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Is Empty Nest Best? Changes In Marital Satisfaction In Late Middle Age

Date:
December 2, 2008
Source:
Association for Psychological Science
Summary:
The phrase "empty nest" can conjure up images of lonely parents sitting at home, waiting for their children to call or visit. However, a new study suggests that an empty nest may be beneficial for the parents' marriage. The results revealed that marital satisfaction increased as women got older, but in addition, women who had made the transition to an empty nest increased more in marital satisfaction than women who still had children at home.

The phrase “empty nest” can conjure up images of sad and lonely parents sitting at home, twiddling their thumbs, waiting for their children to call or visit. However, a new study, reported in Psychological Science, a journal of the Association for Psychological Science, suggests that an empty nest may have beneficial effects on the parents’ marriage.

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University of California, Berkeley psychologists Sara M. Gorchoff, Oliver P. John and Ravenna Helson tracked the marital satisfaction of a group of women over 18 years, from the time they were in their 40s to when they were in their early 60s.

The results of this study revealed that marital satisfaction increased as the women got older. Marital satisfaction increased for women who stayed with the same partners and for women who remarried.

What was most striking about the results was that women who had made the transition to an empty nest increased more in marital satisfaction than women who still had children at home. Even more interesting, it was shown that an empty nest does not increase levels of marital satisfaction simply because the parents have more time to spend with each other. Instead the results suggest that women whose children had left home enjoyed their time with their partners more compared to women whose children were still at home. In other words, it was an increase in the quality, and not the quantity, of time spent together once children moved out, that led to increases in marital satisfaction.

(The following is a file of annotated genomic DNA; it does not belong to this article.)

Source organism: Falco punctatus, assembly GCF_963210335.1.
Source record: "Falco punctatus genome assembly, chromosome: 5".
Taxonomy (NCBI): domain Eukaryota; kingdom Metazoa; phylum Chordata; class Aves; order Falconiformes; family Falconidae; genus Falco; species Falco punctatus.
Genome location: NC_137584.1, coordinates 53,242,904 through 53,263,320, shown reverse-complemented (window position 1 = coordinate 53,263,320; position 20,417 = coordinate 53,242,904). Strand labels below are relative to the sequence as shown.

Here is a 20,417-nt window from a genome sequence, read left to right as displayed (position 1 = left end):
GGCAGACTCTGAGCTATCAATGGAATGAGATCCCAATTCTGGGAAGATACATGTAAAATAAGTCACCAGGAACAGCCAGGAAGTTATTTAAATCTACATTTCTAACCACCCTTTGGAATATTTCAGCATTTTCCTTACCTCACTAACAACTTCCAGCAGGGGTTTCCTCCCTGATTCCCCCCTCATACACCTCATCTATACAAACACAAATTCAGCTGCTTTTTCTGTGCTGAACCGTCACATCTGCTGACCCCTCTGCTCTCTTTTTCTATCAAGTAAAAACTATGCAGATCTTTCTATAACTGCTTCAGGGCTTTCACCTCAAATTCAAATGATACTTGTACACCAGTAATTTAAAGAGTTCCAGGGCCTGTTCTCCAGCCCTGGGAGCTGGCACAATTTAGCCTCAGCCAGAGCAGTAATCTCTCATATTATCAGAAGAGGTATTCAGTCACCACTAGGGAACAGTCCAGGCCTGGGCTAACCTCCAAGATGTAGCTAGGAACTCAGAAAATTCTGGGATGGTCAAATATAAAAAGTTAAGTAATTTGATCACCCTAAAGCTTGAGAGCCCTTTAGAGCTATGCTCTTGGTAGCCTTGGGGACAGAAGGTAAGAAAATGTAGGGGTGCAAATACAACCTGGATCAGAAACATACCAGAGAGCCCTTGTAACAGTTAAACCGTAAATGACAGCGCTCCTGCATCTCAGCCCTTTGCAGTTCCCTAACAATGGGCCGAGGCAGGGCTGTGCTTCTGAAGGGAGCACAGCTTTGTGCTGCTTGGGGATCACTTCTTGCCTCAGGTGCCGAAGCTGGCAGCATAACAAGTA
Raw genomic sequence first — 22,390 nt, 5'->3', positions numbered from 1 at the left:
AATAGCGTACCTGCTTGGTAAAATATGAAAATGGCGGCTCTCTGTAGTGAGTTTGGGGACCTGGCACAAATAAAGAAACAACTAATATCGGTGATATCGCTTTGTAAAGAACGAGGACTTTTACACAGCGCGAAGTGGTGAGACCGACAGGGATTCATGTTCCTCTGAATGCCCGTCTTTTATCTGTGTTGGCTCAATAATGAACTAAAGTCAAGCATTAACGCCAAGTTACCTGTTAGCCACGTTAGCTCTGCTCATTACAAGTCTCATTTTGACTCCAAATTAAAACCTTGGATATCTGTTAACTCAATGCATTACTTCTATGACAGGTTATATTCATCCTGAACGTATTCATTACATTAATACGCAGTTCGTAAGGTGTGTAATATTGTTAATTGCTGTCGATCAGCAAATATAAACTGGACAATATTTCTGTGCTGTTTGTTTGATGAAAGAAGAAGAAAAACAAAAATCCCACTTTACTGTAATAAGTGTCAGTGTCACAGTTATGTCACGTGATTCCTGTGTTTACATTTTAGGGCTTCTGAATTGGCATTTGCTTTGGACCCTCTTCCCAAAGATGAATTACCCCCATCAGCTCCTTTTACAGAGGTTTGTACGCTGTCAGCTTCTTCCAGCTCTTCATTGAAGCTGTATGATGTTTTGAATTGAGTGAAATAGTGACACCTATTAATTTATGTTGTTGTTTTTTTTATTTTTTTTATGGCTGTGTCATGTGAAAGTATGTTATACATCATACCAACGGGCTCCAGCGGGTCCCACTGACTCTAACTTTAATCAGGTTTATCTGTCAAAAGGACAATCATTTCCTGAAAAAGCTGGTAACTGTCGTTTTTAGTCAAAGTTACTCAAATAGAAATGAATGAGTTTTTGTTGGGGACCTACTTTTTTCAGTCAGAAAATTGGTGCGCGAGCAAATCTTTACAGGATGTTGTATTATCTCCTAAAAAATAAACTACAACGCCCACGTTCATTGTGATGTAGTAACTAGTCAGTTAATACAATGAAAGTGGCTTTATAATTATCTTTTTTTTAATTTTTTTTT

Gorchoff is quick to point out that the results do not suggest that all children should be sent away to boarding school for the sake of their parents’ marriage. Rather, she notes that “this research does suggest that women should not wait until their children leave home to schedule enjoyable time with their partners.”


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The above story is based on materials provided by Association for Psychological Science. Note: Materials may be edited for content and length.


Cite This Page:

Association for Psychological Science. "Is Empty Nest Best? Changes In Marital Satisfaction In Late Middle Age." ScienceDaily. ScienceDaily, 2 December 2008. <www.sciencedaily.com/releases/2008/12/081202133236.htm>.
Association for Psychological Science. (2008, December 2). Is Empty Nest Best? Changes In Marital Satisfaction In Late Middle Age. ScienceDaily. Retrieved January 31, 2015 from www.sciencedaily.com/releases/2008/12/081202133236.htm
Association for Psychological Science. "Is Empty Nest Best? Changes In Marital Satisfaction In Late Middle Age." ScienceDaily. www.sciencedaily.com/releases/2008/12/081202133236.htm (accessed January 31, 2015).

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